I would call Chungking Express Kar-Wai's best pop single. While later films were concept albums and symphonies, this one was a summer 45 that you can play over and over, learning every word and only loving it more, much the way Faye Wong's character never stops listening to "California Dreaming" in the film. Its two story lines criss cross at only a couple of points, but they play off each other in fascinating ways. In the first chunk, a man and a woman find love but are unable to connect, while in the second the couple shares a bond before they even know what is happening.
The front of the movie concerns itself with a lovelorn police office, He Zhiwu (Takeshi Kaneshiro, House of Flying Daggers) who is pining for May, a girlfriend who has broken it off with him. Zhiwu dials his voicemail repeatedly in hopes she left him a message and buys a can of her favorite fruit every day hoping to somehow connect with her. Each pineapple can must be dated to expire on May 1, his birthday, a deadline for his heartache to expire, as well. When May doesn't come back to him at the start of the month that bears her name, he eats all the pineapple and then goes out drinking. At the bar, he meets a woman in a blonde wig (Brigitte Lin, The Bride with White Hair). Ironically, the cop's new love interest is a criminal who has lost her drug mules and needs to get out of town before the property's rightful owners catch up to her. Though they both may find tenderness in one another for the night, she will have to be gone by morning.
The second story comes in as the day passes. Zhiwu goes to a food stand to get something to go, and the proprietor suggests he date his cousin, Faye (Faye Wong, 2046). Mistaking her for a boy because of her short hair, Zhiwu passes, but as his narration informs us, it's what was predestined, as Faye is meant for another man. All four main characters in Chungking Express have voiceovers, all of them in the past tense, emphasizing thematically that these are stories that have happened, that like the cans of fruit they have end points, and like many of Wong Kar-Wai's films, Chungking Express turns on the importance of memory.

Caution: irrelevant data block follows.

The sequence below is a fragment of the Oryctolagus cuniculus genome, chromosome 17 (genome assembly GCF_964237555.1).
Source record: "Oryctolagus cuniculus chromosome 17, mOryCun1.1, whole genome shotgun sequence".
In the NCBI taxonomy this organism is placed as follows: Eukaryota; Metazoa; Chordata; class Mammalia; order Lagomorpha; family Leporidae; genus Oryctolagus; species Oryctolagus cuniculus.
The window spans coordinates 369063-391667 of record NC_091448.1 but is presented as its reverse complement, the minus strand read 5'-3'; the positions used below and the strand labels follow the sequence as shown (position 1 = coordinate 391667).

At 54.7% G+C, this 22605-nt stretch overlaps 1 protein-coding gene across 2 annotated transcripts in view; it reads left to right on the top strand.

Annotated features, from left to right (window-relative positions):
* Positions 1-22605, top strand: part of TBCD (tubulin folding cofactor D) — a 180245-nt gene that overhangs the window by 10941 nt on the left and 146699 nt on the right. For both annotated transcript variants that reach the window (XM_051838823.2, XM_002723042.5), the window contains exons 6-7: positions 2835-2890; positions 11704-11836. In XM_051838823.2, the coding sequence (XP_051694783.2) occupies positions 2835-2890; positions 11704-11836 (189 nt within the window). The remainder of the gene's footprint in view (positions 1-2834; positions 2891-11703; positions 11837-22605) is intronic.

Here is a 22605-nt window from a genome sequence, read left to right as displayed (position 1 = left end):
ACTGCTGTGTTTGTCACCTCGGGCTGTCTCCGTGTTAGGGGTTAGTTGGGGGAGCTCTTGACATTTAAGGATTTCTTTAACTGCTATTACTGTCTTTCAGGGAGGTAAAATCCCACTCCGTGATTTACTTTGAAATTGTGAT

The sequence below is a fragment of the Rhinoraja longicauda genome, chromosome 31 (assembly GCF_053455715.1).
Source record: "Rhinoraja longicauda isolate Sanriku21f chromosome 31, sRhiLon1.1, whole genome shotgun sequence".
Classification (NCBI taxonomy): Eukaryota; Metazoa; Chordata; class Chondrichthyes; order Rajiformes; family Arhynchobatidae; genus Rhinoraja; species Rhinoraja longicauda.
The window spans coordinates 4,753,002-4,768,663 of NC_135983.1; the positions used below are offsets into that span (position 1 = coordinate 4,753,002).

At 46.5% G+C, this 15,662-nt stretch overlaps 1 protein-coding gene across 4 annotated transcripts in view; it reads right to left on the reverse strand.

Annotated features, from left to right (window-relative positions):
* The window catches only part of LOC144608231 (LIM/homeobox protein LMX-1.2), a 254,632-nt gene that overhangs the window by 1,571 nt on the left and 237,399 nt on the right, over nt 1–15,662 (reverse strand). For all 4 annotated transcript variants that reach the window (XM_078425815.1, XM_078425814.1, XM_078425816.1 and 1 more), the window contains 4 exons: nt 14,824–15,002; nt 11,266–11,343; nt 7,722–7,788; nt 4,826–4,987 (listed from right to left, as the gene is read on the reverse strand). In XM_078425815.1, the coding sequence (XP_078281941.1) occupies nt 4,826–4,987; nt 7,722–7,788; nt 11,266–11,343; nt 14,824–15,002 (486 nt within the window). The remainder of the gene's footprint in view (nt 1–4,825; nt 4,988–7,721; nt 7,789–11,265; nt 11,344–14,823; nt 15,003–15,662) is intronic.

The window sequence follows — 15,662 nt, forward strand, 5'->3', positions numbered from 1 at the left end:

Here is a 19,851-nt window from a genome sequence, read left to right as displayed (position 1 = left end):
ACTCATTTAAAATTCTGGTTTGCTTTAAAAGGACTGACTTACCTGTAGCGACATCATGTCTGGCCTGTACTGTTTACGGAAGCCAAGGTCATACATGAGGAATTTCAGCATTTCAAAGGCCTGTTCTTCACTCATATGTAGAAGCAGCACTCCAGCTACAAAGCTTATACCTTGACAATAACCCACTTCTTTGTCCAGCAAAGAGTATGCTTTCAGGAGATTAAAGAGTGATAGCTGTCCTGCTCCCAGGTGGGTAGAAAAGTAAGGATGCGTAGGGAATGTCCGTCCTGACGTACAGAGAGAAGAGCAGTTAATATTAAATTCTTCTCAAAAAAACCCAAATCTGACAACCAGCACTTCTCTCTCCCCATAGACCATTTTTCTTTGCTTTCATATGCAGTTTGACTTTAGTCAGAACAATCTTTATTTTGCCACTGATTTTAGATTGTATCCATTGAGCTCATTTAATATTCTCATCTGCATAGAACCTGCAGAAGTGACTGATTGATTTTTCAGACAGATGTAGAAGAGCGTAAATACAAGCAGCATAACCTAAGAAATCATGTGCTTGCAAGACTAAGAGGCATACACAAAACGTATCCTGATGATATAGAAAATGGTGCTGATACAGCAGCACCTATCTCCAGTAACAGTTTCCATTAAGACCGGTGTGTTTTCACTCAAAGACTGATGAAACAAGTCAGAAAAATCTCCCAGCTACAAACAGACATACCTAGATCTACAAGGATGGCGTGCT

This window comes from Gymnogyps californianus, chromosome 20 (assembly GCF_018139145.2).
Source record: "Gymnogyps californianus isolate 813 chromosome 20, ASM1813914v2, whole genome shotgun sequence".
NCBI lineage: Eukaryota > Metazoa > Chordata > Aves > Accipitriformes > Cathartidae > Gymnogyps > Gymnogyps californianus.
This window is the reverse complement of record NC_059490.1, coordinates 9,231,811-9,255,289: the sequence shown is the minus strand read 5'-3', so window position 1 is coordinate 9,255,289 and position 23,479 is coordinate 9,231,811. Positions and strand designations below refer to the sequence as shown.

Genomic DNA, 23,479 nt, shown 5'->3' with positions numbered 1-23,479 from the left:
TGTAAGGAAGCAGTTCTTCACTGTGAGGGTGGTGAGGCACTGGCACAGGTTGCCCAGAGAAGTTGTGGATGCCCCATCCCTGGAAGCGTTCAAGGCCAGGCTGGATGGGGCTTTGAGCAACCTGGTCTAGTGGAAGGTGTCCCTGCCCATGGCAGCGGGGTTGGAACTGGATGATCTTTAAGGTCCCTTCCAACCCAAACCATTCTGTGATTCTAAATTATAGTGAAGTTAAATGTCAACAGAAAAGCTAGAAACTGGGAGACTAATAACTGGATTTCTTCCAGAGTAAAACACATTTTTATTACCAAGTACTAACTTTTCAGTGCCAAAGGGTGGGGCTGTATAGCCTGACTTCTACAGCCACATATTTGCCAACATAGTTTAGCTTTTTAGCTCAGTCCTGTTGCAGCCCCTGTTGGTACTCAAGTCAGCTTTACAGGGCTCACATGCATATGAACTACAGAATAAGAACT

The man intended for Faye is Cop #663 (Tony Leung Chiu Wai, Infernal Affairs). He was dating a flight attendant (Valerie Chow, To Catch a Thief) who recently chose a different flight plan, and he orders endless cups of black coffee in an effort to stay awake in case her plane lands and brings her back to him. Intrigued by this sad gentleman, Faye takes advantage of an odd opportunity: the flight attendant left #663's spare keys at the food stall. Faye begins sneaking into his apartment, cleaning up after him and altering his life in subtle ways. Eventually, he will begin to notice, and we hope and pray it will be too late for him to resist her.